The Tank Head Mantis concept, originally designed by Emerson Tung (http://www.emersontung.com/), was an interesting piece in and of itself to model. The challenge was in creating something of this scale to improve skill sets and push boundaries.
To begin, the proportions were estimated based on the assumed given scale. To do this, the cab in the reference image was examined, and it was assumed how big a person would have to be to fit in there. Taking that, assuming the operator was about 6ft tall, the mass of the machine was mapped out. Since there was only one view to work from, several other possible views were sketched up based on the given mass. This part was done in Manga Studio. This also helped create a vision for the back of the machine, for which there was no view given.
After analyzing this gigantic mech, the many individual pieces were unique, but not impossible to make. There were just a lot of them. The vast majority of the blocked shapes on this piece were created with subdivided primitives, but a good amount were spline generated as well. For example, the wheels were tori with soft-selection created shaping to them, while the wheel cover was created with a spline initially, but worked with in a subdivision manner once extruded and converted into an editable poly. The initial goals for getting this blocked in were just wrapping my head around the dimensions of this machine, and getting the basic shapes blocked in well.
One way the scale was kept in check was by importing a 6ft tall human figure into the scene to help with visualizing. After several weeks of blocking the right leg and claw section, it was time to mirror it over to check width. It ended up being too widely spaced apart, and the tires needed to be wider as to bear the weight of the machine better.
Here are some images to demonstrate how some of the more interesting shapes in the scene were created:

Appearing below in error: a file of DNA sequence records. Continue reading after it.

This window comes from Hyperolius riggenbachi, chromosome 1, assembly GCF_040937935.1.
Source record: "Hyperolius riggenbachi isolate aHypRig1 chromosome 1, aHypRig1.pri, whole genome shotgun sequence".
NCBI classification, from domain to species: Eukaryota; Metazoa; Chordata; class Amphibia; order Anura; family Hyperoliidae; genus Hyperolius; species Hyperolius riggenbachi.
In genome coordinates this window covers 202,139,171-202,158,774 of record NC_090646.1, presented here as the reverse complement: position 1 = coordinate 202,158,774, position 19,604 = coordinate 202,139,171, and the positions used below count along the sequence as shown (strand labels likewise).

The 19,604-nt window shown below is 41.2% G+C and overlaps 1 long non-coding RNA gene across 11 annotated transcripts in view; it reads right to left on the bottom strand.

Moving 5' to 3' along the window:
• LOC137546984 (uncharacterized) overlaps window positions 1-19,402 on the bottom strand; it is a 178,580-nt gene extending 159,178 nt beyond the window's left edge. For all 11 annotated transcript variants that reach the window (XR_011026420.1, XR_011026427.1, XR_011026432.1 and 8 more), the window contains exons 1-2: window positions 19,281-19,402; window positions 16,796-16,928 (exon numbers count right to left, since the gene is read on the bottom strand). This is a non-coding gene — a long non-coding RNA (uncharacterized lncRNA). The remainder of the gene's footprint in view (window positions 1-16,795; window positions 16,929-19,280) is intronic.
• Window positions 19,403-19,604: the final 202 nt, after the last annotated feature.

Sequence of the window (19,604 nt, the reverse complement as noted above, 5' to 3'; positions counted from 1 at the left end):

After several more weeks of refinement, it was time to do some comparisons to the reference. Taking the images in Photoshop, the two were stacked on top of one another this time, and the top layer was turned visible and invisible to compare back and forth between the reference and how the model currently looked. Then, notes were written on a higher layer in order to keep track of all the things that needed adjusting.
A render with the previous notes adjusted:
Finally, it got to the point where it was time to move on to texturing. Here are some grey shader renders of the Mantis at that point:
For the texturing of this mech, there were only a couple of main base textures that needed to be created: the painted metal, the rubber and grit of the tires, the glass, and the tarnished metals. To get some real-life reference, a day was taken to visit a construction site here in Dallas to take some photos of the equipment and get some insight. Here's a link to my Pinterest board that contains all of those reference photos: Mantis Reference Board
Going out and seeing that material firsthand helped me gauge the correct specular and glossiness values when creating the metal textures. Seeing all the caked up dirt in between the wheels also inspired the extra bumpiness around the wheels on the model. It was an interesting experience.
For the most part, the textures were all procedural textures that I put together, save for a couple of custom grunge and scratch maps that were created specifically for the task. Working with procedurals is a preference of mine, as the same texture can be used as a base coat for many similar objects in a scene, rather than having to unwrap every one of them. Sometimes it can be advantageous to work with these time-wise, and one can get astounding results with just a few procedural textures and some carefully placed vertex painting. Here is an example of a material that I generated to create a lightly scratched, worn looking metal surface: